Try laying them on their side or even upside down to remove the backs (after making sure you didn't miss any screws!) If there's no room to insert a blade, that's why they're snug. If there was a humidity shock in transit, they may be swelled a little. Removing the stapled panels where an optional biamp could be installed needs to be done anyway, so you can get a pull on the back, and then replace those thin panels with a sturdier alternative, a gasket, and some screws.

    On the label is a red 722 which is the S/N (which is fairly meaningless).

    To the left side of the label, there's a smaller 391410. 391 is the Altec EIA code, and 4 means 1974, and the 10 is the week.

    Additional internal bracing won't hurt those boxes a bit. Even when new, they (and the siblings Valencia and Madrid) would benefit from panel stiffening. 1x2s on edge diagonally across each panel would help a lot and be easy too. Maybe a weatherstrip seal for the back panel and a few extra screws there too.

    You can replace the caps in the XO cheaper than you could hire them tested. You're gonna worry about it till you do anyway.....nothing fancy needed, some Sprague or Nichicon film caps of the same values will be fine.

    If the diaphrams are the originals (good chance), a new pair from GPA will be a signifigant improvement. As long as they were never severely overpowered (and what wasn't in the 70s?), the Alnicos should be fine.

    Good luck with the grill cloth getting anything close to original. If the original's toasted, it won't hurt a thing to try to dye it for reuse. Careful with those plastic grills, they're old. Inspect their mounting for sources of buzzes or rattles too. I think if I was gonna remove and save anything cosmetic for posterity, it'd be them. (They just beg for a 4-ft desert scene on black velvet hung overhead, or maybe Dogs Shooting Pool.)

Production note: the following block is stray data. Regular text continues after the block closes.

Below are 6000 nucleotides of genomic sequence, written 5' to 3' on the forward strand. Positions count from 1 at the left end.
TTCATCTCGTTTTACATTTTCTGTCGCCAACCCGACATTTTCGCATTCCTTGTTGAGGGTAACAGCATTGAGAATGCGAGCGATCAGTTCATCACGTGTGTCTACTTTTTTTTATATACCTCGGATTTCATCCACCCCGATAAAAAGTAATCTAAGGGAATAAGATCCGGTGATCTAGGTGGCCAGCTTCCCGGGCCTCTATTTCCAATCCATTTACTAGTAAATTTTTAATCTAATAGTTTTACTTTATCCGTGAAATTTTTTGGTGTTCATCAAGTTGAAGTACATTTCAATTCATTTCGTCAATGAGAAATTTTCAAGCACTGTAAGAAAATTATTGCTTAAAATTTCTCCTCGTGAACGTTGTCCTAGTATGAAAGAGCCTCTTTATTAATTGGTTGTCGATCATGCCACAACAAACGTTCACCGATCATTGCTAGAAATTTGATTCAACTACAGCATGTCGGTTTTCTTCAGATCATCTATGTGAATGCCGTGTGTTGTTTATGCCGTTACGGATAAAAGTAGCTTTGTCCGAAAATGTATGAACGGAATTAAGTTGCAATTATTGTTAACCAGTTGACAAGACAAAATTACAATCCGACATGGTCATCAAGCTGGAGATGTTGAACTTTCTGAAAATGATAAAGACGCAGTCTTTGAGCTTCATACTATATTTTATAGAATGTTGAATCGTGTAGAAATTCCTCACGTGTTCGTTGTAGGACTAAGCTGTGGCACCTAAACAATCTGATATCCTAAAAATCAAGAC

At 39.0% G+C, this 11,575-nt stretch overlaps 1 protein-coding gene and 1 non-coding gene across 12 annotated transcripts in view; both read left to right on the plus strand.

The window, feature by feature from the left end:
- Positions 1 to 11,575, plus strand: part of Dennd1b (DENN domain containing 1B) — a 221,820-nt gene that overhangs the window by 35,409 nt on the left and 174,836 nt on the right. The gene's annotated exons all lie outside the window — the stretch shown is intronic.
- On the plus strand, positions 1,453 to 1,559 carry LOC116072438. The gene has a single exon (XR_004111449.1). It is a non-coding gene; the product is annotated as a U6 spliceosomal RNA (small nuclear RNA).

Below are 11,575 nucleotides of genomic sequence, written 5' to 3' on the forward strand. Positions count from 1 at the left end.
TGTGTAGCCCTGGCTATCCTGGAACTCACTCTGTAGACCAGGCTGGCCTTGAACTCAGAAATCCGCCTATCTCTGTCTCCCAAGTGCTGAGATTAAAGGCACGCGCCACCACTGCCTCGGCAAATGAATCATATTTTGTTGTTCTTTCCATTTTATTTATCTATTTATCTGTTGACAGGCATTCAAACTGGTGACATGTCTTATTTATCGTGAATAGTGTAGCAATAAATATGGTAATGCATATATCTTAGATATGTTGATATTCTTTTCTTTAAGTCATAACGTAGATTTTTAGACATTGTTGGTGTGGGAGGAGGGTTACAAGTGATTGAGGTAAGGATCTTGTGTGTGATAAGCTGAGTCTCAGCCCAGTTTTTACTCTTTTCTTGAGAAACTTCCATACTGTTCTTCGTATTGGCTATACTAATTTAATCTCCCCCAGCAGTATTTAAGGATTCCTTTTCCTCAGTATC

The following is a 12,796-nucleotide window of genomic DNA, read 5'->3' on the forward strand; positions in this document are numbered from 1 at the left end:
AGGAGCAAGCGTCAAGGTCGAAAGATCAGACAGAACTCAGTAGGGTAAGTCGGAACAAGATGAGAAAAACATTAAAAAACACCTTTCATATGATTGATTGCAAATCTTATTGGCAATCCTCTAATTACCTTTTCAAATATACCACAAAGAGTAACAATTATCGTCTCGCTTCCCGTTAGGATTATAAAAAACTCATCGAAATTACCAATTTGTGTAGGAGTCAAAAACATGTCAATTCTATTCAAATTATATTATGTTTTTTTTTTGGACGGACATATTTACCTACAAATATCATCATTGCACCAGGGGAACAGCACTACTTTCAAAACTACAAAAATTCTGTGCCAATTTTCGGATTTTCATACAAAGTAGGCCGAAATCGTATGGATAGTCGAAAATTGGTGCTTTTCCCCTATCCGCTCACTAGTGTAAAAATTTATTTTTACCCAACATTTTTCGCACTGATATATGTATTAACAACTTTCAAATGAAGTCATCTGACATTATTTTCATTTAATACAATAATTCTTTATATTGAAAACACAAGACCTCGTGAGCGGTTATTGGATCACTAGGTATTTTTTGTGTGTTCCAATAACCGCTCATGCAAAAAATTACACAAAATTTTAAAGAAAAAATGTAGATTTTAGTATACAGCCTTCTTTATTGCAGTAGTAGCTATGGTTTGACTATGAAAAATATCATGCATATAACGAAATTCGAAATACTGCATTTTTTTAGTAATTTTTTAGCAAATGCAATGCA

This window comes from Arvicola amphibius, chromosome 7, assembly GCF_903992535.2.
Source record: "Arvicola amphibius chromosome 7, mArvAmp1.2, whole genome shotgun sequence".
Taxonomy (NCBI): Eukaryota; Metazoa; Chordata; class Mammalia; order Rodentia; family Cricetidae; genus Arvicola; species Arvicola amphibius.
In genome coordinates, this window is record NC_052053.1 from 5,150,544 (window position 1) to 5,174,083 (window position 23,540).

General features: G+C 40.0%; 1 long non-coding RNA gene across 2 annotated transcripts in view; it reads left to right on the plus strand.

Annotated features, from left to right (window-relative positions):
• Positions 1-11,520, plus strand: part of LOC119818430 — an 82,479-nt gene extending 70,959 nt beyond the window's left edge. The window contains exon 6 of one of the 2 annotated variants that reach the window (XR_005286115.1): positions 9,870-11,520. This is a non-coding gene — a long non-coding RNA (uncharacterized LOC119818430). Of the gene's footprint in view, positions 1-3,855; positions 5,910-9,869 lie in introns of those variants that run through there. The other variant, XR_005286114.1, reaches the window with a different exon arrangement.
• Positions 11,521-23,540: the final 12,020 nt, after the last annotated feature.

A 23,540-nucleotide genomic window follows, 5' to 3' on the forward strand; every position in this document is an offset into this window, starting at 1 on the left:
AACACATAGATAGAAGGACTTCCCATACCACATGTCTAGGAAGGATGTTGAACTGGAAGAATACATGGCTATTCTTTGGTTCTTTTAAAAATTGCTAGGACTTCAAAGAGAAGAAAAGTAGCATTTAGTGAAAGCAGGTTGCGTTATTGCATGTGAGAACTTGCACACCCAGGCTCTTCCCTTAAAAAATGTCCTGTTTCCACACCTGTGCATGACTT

----------------------------
    " I bought these speakers to be played and enjoyed rather than to be static displays or museum pieces."
    -------------------
    Amen, Brother! That's what they were made for!

  3. #3
    Senior Member Storm's Avatar
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    serial numbers and dating.

    Wow, how did you figure out the date?

    I have a pair of Altec 846U's with serial numbers 2210 and 2214.

    Can you help me out on the date? I know from 1971-1974, but knowing a year would be awesome.

    Thanks!


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    It isn't the serial # that determines, you'll have to find a 6-digit stamped # which begins with 391. The 4th digit is the last # of the year produced, the last two are the week of that year. There's likely one somewhere on each driver too, as well as the cabs.

  5. #5
    Senior Member Storm's Avatar
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    numbers.

    Quote Originally Posted by moldyoldy
    It isn't the serial # that determines, you'll have to find a 6-digit stamped # which begins with 391. The 4th digit is the last # of the year produced, the last two are the week of that year. There's likely one somewhere on each driver too, as well as the cabs.
    I am unable to open the cabinets, they are glued shut. Any other options?

    Thanks.


  6. #6
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    Quote Originally Posted by Storm
    I am unable to open the cabinets, they are glued shut. Any other options?

    Thanks.

    Maybe mail them to yourself via USPS? You'll be able to get inside for a look when they arrive.

  7. #7
    Senior Member SUPERBEE's Avatar
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    Quote Originally Posted by moldyoldy
    Maybe mail them to yourself via USPS? You'll be able to get inside for a look when they arrive.

    LOL.....Best post ever
    Paragon
    Olympus
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    4311's